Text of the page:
The president of Brazil’s Central Bank, Roberto Campos Neto, said today (27) that “the worst moment of inflation is over,” and that, as a result of Brazil’s history of high inflation rates, the Brazilian monetary authority was able to “come out ahead” and implement the tools capable of curbing the inflationary process.
The statements was made at a panel entitled Erosion in the International Public Order and the Future, at the Tenth Legal Forum in Lisbon. In his speech, Neto noted that Brazil “is one of the few countries in the middle of this process with upward revisions” of the gross domestic product (GDP).
“As a matter of fact, our last revision at the Central Bank increased [the GDP growth forecast] from 1.5 to 1.7 percent [in 2022]. We’ll probably have a strong GDP in the second quarter. Obviously, at some point, everything we’re doing will bring in some deceleration in the second half. But still, growth is much better than what was expected at the beginning of the cycle,” said Campos Neto.
Brazil’s experience with fighting inflation has helped devising a strategy to tackle the issue. “Since, in my opinion, we in Brazil understood a little earlier than other countries that it was more of a demand problem, the Brazilian Central Bank came out ahead because we have a much longer memory of inflation, as well as indexing mechanisms that are much more alive,” he said.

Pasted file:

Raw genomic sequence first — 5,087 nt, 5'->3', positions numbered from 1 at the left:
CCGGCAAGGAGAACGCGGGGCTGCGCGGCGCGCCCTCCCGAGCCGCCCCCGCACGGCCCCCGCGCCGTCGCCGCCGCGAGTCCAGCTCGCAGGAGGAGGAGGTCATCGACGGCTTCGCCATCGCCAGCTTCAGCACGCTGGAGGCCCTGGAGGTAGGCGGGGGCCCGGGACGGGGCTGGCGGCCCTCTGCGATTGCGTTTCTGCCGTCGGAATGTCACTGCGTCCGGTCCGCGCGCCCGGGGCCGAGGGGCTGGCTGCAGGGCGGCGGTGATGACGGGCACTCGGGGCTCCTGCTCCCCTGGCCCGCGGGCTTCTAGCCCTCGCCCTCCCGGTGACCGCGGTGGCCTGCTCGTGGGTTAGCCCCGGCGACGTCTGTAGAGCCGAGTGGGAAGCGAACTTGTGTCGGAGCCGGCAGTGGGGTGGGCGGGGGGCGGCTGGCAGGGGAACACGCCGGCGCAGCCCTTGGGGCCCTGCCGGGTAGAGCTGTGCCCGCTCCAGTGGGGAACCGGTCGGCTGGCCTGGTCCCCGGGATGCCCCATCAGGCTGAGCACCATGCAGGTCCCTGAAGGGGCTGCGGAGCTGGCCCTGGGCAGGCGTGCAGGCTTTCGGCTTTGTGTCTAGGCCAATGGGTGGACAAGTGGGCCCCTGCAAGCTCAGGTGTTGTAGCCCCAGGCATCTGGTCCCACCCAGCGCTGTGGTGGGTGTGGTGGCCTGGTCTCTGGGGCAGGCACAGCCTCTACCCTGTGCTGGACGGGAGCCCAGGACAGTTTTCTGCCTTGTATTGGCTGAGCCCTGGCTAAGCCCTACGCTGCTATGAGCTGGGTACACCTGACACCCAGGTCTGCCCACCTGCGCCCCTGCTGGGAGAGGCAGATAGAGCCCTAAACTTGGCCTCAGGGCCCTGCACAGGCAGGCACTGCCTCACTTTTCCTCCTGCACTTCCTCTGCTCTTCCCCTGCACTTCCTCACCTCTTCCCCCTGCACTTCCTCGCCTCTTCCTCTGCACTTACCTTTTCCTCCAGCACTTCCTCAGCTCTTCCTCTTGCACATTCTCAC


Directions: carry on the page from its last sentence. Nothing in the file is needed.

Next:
Campos Neto pointed out that all countries are raising interest, adding that while some countries are halfway there, Brazil is fairly close to having done all the work. “We’re still going to see some nations raising interest rates significantly,” he went on to argue.
Brazil, Campos Neto stated, is still dealing with a “component of acceleration in inflation.” Nonetheless, he said he believes the worst of the inflation is gone. “We have some measures designed by the government whose effects on the inflationary process we still need to understand, but Brazil anticipated its measures and we believe that our tool is capable of curbing, and will curb, inflation.”
Prices and investment
To the judgment of the head of the Brazilian Central Bank, the inflation rates registered across several countries have their origin in a “disconnection between prices and investments,” which goes beyond oil to include food.
“Governments are facing the challenge of ensuring energy and food security for their people,” he said. In this connection, “many countries, due to the war, are adopting protectionist measures that are contaminating the rest of the inflation chain.” “And the governments’ efforts to generate food and energy security are being carried out in an uncoordinated way and pulling down investment,” he added.
“We need to understand that it is not the government producing food and energy, but the private sector, and that the government must address the problem of the lower classes but cannot deviate from market practices, because, in the end, food and energy are produced by the markets,” he declared.
Source: Agência Brasil